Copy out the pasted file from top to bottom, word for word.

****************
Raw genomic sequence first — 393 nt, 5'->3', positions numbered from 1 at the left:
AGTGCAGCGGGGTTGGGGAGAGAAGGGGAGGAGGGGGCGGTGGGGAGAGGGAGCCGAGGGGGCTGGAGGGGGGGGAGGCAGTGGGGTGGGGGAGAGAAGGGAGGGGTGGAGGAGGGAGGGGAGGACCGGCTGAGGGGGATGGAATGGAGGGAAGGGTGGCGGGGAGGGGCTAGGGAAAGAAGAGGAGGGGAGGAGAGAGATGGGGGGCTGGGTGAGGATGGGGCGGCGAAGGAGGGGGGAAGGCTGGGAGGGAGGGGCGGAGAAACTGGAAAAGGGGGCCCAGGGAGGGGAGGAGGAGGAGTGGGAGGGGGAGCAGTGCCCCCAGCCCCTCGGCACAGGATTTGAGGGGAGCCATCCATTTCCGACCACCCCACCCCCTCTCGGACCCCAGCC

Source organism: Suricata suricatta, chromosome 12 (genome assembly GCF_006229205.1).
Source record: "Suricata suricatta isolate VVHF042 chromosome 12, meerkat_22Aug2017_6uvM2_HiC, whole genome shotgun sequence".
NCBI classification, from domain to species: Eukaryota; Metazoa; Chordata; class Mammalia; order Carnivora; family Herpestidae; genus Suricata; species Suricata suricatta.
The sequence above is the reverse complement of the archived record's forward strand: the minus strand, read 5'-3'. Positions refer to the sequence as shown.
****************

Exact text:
Raw genomic sequence first — 393 nt, 5'->3', positions numbered from 1 at the left:
AGTGCAGCGGGGTTGGGGAGAGAAGGGGAGGAGGGGGCGGTGGGGAGAGGGAGCCGAGGGGGCTGGAGGGGGGGGAGGCAGTGGGGTGGGGGAGAGAAGGGAGGGGTGGAGGAGGGAGGGGAGGACCGGCTGAGGGGGATGGAATGGAGGGAAGGGTGGCGGGGAGGGGCTAGGGAAAGAAGAGGAGGGGAGGAGAGAGATGGGGGGCTGGGTGAGGATGGGGCGGCGAAGGAGGGGGGAAGGCTGGGAGGGAGGGGCGGAGAAACTGGAAAAGGGGGCCCAGGGAGGGGAGGAGGAGGAGTGGGAGGGGGAGCAGTGCCCCCAGCCCCTCGGCACAGGATTTGAGGGGAGCCATCCATTTCCGACCACCCCACCCCCTCTCGGACCCCAGCC

Source organism: Suricata suricatta, chromosome 12 (genome assembly GCF_006229205.1).
Source record: "Suricata suricatta isolate VVHF042 chromosome 12, meerkat_22Aug2017_6uvM2_HiC, whole genome shotgun sequence".
NCBI classification, from domain to species: Eukaryota; Metazoa; Chordata; class Mammalia; order Carnivora; family Herpestidae; genus Suricata; species Suricata suricatta.
The sequence above is the reverse complement of the archived record's forward strand: the minus strand, read 5'-3'. Positions refer to the sequence as shown.